Regardless of who wins the Democratic primary, the 2008 general election will feature two reasonably committed political reformers. Such a thing hasn't happened since 1912, when Teddy Roosevelt mounted a third-party challenge to the GOP incumbent William Howard Taft and handed the election to the progressive Democrat Woodrow Wilson. The conditions are right, in other words, for a perfect storm for political reform.Click the link to read Paul's questions. Especially if your first name is Wolf or Tim.
....But just because the potential is there doesn't mean it will happen....If we want to get a virtuous bidding war started between the candidates, we're going to need auctioneers. That would be members of the press. Normally, political reporters don't feel comfortable challenging candidates to propose reform ideas that go beyond what another candidate has offered — to do so seems too much like advocacy. But this year could be different. The public's disgust with the current rules in Washington has reached new heights. Also, reform is the logical extension of many of the big issues that candidates are already talking about: the influence of lobbyists, excess partisanship, and the abuse of presidential power, to name three. And the fact that the candidates have themselves claimed to be reformers gives journalists a chance to do what they like best: ask "Gotcha" questions.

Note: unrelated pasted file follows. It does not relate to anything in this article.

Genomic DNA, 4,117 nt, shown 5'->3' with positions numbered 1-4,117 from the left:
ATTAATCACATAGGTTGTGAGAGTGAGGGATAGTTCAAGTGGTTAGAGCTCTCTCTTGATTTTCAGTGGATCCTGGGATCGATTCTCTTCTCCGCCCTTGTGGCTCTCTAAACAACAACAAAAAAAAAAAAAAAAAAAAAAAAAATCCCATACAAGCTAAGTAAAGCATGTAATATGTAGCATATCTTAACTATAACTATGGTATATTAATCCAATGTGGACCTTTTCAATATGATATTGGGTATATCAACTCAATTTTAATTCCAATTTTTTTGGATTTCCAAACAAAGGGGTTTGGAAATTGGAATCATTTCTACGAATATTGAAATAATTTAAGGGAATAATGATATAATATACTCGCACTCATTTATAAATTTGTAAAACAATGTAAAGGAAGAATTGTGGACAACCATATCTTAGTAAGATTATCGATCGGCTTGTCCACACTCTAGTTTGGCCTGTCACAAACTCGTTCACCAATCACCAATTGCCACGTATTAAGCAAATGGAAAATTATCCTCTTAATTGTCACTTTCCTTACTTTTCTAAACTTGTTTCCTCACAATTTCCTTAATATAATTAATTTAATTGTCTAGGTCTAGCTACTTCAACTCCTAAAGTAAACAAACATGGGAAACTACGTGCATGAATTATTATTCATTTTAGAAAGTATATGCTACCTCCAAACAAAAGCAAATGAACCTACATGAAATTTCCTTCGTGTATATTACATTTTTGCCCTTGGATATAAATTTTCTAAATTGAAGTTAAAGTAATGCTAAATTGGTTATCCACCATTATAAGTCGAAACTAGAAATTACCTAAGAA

REFORM STORM....Yesterday's passage of a law creating a House ethics panel reminds me of something that Paul Glastris wrote in our current issue: whatever else you think of John McCain, he's the first Republican nominee in 80 years who's shown any interest in political reform. That sets up an interesting reform dynamic: